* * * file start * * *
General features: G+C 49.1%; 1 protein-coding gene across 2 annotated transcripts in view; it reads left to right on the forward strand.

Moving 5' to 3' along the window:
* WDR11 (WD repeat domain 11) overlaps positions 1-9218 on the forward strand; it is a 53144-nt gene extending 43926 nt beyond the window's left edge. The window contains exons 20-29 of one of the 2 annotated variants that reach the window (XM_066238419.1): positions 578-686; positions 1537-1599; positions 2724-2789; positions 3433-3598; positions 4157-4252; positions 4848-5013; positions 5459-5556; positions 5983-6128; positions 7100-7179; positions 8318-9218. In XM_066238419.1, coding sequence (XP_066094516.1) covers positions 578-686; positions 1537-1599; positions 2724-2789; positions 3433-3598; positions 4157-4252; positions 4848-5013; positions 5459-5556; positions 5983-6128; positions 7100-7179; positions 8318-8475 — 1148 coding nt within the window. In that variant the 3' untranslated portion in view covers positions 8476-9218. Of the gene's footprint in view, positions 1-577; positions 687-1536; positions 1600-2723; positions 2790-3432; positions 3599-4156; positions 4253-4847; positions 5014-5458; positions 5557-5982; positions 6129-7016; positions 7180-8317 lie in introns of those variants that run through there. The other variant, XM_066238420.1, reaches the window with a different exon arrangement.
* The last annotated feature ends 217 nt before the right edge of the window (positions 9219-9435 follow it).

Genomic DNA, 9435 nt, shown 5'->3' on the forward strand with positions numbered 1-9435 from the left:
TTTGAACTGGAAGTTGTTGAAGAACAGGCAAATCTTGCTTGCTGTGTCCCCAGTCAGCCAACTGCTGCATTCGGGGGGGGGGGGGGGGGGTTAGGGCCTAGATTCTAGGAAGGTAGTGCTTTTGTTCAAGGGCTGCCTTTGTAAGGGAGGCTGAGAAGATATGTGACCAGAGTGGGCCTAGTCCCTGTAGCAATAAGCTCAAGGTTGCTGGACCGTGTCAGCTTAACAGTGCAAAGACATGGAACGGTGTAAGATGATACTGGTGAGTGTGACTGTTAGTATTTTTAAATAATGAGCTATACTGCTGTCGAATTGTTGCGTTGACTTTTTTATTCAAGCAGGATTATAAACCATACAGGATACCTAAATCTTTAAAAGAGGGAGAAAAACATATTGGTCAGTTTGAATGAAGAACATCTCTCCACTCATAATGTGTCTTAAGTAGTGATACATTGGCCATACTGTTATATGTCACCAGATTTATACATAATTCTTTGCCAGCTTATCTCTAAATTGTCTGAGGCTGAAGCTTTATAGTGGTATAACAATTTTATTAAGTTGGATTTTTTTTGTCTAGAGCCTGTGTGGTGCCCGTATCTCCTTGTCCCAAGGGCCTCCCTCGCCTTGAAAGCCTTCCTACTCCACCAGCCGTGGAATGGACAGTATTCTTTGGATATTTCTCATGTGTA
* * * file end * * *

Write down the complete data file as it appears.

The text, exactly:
General features: G+C 49.1%; 1 protein-coding gene across 2 annotated transcripts in view; it reads left to right on the forward strand.

Moving 5' to 3' along the window:
* WDR11 (WD repeat domain 11) overlaps positions 1-9218 on the forward strand; it is a 53144-nt gene extending 43926 nt beyond the window's left edge. The window contains exons 20-29 of one of the 2 annotated variants that reach the window (XM_066238419.1): positions 578-686; positions 1537-1599; positions 2724-2789; positions 3433-3598; positions 4157-4252; positions 4848-5013; positions 5459-5556; positions 5983-6128; positions 7100-7179; positions 8318-9218. In XM_066238419.1, coding sequence (XP_066094516.1) covers positions 578-686; positions 1537-1599; positions 2724-2789; positions 3433-3598; positions 4157-4252; positions 4848-5013; positions 5459-5556; positions 5983-6128; positions 7100-7179; positions 8318-8475 — 1148 coding nt within the window. In that variant the 3' untranslated portion in view covers positions 8476-9218. Of the gene's footprint in view, positions 1-577; positions 687-1536; positions 1600-2723; positions 2790-3432; positions 3599-4156; positions 4253-4847; positions 5014-5458; positions 5557-5982; positions 6129-7016; positions 7180-8317 lie in introns of those variants that run through there. The other variant, XM_066238420.1, reaches the window with a different exon arrangement.
* The last annotated feature ends 217 nt before the right edge of the window (positions 9219-9435 follow it).

Genomic DNA, 9435 nt, shown 5'->3' on the forward strand with positions numbered 1-9435 from the left:
TTTGAACTGGAAGTTGTTGAAGAACAGGCAAATCTTGCTTGCTGTGTCCCCAGTCAGCCAACTGCTGCATTCGGGGGGGGGGGGGGGGGGTTAGGGCCTAGATTCTAGGAAGGTAGTGCTTTTGTTCAAGGGCTGCCTTTGTAAGGGAGGCTGAGAAGATATGTGACCAGAGTGGGCCTAGTCCCTGTAGCAATAAGCTCAAGGTTGCTGGACCGTGTCAGCTTAACAGTGCAAAGACATGGAACGGTGTAAGATGATACTGGTGAGTGTGACTGTTAGTATTTTTAAATAATGAGCTATACTGCTGTCGAATTGTTGCGTTGACTTTTTTATTCAAGCAGGATTATAAACCATACAGGATACCTAAATCTTTAAAAGAGGGAGAAAAACATATTGGTCAGTTTGAATGAAGAACATCTCTCCACTCATAATGTGTCTTAAGTAGTGATACATTGGCCATACTGTTATATGTCACCAGATTTATACATAATTCTTTGCCAGCTTATCTCTAAATTGTCTGAGGCTGAAGCTTTATAGTGGTATAACAATTTTATTAAGTTGGATTTTTTTTGTCTAGAGCCTGTGTGGTGCCCGTATCTCCTTGTCCCAAGGGCCTCCCTCGCCTTGAAAGCCTTCCTACTCCACCAGCCGTGGAATGGACAGTATTCTTTGGATATTTCTCATGTGTA